Civil procedure, employment law, recall

Attorney-General v Fleming [2022] NZCA 461

Application to recall leave decision – F obtained declaration from Employment Court (EC) that she was an employee of the Ministry of Health because she was providing full-time care for her disabled adult son, the Ministry was aware of that fact, and the work was for the Ministry’s benefit – EC declined to impose a penalty – Parties appealed – Leave to appeal refused in respect of one question because Court of Appeal (CA) not satisfied it raised a question of law – Application for recall on the basis that Labour Inspector v Southern Taxis Ltd (CA) was inconsistent with the approach signalled in the leave decision – Southern Taxis decision delivered shortly after the leave decision in this case – HELD: fact Southern Taxis was concerned with different provisions in the Employment Relations Act 2000 did not necessarily mean it had no relevance – Conclusion reached in Southern Taxis had potential application to determination of the basis for liability under other provisions in the Act – Application for recall granted and judgment reissued adding grounds to F’s cross-appeal.

New Zealand High Court

Sentencing, murder, threatening to kill

R v Kaitai [2022] NZHC 2438 (23 September 2022) Muir J

Sentencing – K sentenced after being found guilty following jury trial for  murder and threatening to kill - Both charges involved same victim - Two days after altercation between K and victim, when K brandished firearm at victim and threatened to kill him, K visited address where victim socialising with associates - Victim approached K to confront her - Responding to seemingly modest provocation K revealed concealed firearm, loaded it and told victim to get back – Victim attempted to grab firearm, but K pulled it up - She then aimed at victim's torso and fired -
HC said offending circumstances could not displace presumption of life imprisonment - Nine-month discount applied to MPI starting point reflected mitigating factors personal to K including remorse and contents raised in s 27 report - Final MPI 10 years nine months - Concurrent sentence one year imprisonment for threatening to kill - Order for forfeiture and destruction of firearm; to lie in Court for two months pending exercise of any appeal rights.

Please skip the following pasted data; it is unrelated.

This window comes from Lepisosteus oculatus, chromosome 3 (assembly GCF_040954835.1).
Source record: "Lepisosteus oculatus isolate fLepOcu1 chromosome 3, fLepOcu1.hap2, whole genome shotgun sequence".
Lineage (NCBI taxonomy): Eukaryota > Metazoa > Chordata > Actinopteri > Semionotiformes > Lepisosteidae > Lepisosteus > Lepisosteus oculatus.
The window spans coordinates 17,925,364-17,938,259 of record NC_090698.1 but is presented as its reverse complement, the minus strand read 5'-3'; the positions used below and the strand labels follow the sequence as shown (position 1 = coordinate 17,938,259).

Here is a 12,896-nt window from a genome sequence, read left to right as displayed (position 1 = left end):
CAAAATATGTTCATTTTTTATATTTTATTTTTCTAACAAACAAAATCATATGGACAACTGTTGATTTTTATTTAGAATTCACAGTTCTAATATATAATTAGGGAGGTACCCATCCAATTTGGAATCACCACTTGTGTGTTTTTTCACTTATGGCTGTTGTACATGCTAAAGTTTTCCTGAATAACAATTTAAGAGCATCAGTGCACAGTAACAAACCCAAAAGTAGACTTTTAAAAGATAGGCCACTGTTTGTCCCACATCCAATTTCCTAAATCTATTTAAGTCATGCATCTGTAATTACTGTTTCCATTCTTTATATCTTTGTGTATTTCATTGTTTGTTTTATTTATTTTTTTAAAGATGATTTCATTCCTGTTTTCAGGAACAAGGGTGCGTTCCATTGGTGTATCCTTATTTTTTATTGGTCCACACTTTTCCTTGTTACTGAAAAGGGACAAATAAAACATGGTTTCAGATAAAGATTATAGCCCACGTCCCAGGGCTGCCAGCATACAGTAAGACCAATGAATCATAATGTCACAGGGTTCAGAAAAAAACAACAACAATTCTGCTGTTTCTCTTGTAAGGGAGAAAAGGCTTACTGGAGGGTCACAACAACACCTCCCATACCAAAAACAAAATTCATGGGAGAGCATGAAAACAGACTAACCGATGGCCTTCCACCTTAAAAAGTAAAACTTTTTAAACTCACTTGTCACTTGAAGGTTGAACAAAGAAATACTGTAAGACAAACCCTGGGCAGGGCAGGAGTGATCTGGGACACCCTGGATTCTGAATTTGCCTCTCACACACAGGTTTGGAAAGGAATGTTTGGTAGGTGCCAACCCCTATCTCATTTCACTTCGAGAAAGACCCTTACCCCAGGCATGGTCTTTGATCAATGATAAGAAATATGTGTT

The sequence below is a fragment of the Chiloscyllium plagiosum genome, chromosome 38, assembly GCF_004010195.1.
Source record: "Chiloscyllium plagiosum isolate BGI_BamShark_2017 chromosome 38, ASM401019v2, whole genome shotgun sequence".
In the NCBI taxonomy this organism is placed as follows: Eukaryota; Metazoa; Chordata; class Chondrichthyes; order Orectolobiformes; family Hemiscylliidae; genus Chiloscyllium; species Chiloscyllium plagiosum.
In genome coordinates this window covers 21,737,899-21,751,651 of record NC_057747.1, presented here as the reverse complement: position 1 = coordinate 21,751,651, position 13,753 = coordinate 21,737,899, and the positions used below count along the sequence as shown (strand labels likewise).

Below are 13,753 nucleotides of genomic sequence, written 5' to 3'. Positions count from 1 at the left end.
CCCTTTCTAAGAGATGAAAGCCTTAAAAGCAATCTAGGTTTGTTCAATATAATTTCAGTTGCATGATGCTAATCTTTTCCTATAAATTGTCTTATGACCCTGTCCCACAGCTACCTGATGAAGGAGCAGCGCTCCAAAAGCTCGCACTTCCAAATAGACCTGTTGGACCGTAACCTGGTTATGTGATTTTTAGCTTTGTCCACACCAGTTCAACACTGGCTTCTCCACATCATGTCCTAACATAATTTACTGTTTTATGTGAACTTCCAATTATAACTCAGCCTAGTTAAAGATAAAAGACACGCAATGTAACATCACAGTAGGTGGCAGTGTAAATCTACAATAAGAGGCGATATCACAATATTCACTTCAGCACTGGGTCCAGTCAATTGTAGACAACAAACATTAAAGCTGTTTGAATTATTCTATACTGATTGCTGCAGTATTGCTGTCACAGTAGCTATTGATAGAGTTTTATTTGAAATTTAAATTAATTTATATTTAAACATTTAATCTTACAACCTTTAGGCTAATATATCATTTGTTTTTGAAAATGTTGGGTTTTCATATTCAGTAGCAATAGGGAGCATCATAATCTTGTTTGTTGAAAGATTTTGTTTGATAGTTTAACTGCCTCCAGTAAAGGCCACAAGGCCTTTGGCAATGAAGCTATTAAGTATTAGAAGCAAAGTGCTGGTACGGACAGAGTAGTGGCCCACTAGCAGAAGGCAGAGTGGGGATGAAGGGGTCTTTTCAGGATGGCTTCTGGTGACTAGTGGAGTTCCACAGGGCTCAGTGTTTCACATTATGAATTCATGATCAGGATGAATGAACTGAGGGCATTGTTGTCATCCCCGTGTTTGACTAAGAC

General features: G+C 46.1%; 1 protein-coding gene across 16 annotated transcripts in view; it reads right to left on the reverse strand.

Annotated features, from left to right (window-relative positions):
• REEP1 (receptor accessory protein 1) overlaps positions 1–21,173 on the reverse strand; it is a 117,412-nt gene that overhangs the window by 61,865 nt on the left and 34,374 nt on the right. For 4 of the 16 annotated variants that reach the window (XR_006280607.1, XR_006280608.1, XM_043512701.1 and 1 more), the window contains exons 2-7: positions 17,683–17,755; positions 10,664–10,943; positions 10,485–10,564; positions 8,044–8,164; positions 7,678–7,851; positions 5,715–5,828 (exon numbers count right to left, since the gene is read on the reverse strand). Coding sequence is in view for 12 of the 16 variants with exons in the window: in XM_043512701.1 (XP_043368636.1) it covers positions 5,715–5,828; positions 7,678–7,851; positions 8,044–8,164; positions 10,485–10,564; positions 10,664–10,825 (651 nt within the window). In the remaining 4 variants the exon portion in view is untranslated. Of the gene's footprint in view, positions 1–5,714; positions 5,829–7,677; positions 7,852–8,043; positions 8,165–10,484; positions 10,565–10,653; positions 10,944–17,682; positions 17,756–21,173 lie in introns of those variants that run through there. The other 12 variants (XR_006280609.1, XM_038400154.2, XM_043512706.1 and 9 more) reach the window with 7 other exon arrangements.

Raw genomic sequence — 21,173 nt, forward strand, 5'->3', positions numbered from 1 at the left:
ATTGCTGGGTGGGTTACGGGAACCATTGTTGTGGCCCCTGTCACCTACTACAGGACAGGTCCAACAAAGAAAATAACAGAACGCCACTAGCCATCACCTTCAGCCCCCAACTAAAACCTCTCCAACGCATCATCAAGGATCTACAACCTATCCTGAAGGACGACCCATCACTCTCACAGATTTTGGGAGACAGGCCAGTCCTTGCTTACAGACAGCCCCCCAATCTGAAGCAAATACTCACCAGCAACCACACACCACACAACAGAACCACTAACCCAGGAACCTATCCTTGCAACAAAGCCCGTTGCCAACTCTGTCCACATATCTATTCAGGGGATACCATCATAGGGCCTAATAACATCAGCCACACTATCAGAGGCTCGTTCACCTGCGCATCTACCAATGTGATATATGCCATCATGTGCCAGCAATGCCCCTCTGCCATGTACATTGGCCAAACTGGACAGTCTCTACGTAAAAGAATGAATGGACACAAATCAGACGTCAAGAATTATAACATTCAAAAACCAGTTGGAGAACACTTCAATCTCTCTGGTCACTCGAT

Sentencing, murder

R v Filoa [2022] NZHC 2461 (27 September 2022) Harvey J

Sentencing – F found guilty of murder after jury trial - Sentenced to life imprisonment with MPI 10 years six months – HC said presumption against life imprisonment not displaced - F shot victim twice when drug (deal?) went wrong - MPI starting point 11 years - Six months discount for personal circumstances.

Interim stay order, prisoner transfer

Wallace and ors v Chief Executive Department of Corrections [2022] NZHC 2464 (27 September 2022) Grice J

Unsuccessful urgent application for interim orders staying proposed transfer of prisoners at Arohata Women’s Prison (Arohata), near Wellington, to other prisons, pending substantive judicial review application - Substantive application focused on Chief Executive decisions and actions leading to decision to transfer women from Arohata to accommodate women remand prisoners –

HC said repercussions, public and private, of granting interim relief weighed heavily against granting relief – Application dismissed.

NZBORA, damages for breach of, Three Strikes

Fitzgerald v Attorney-General [2022] NZHC 2465 (27 September 2022) Ellis J

Successful claim for damages under NZBORA - F wrongly spent over four and a half years in prison following what SC said was misinterpretation of statutory provisions governing sentencing of “third strike” offenders – SC said seven year sentence imposed following his conviction for indecent assault breached his fundamental right to be free from grossly disproportionate punishment, as confirmed by s 9 New Zealand Bill of Rights Act 1990 (NZBORA) – F resentenced to six months' imprisonment, which would have entitled him to release after three - By time he was resentenced had already spent some 1789 days (59 months) in prison - He therefore brought proceedings seeking damages for breach of right not to be arbitrarily detained under s 22 NZBORA – In another case SC said judicial acts (such as sentencing) could not found claim under NZBORA – Consequently, F’s challenge focused on Crown Prosecutor’s decision to lay indecent assault charge –

HC said Crown prosecutor, when acting in that capacity, was state "actor" for s 3 NZBORA purposes – Also exercising prosecutorial discretion governed by Solicitor-General's Prosecution Guidelines, which had force of law under s 188 Criminal Procedure Act 2011 -  Guidelines required prosecutor to be satisfied not only that there was evidential sufficiency for laying particular charge but also that laying that charge in public interest – HC said Crown prosecutor obliged to exercise prosecutorial discretion to avoid risk of defendant becoming subject to  disproportionately severe punishment on sentencing – Here, obligation breached –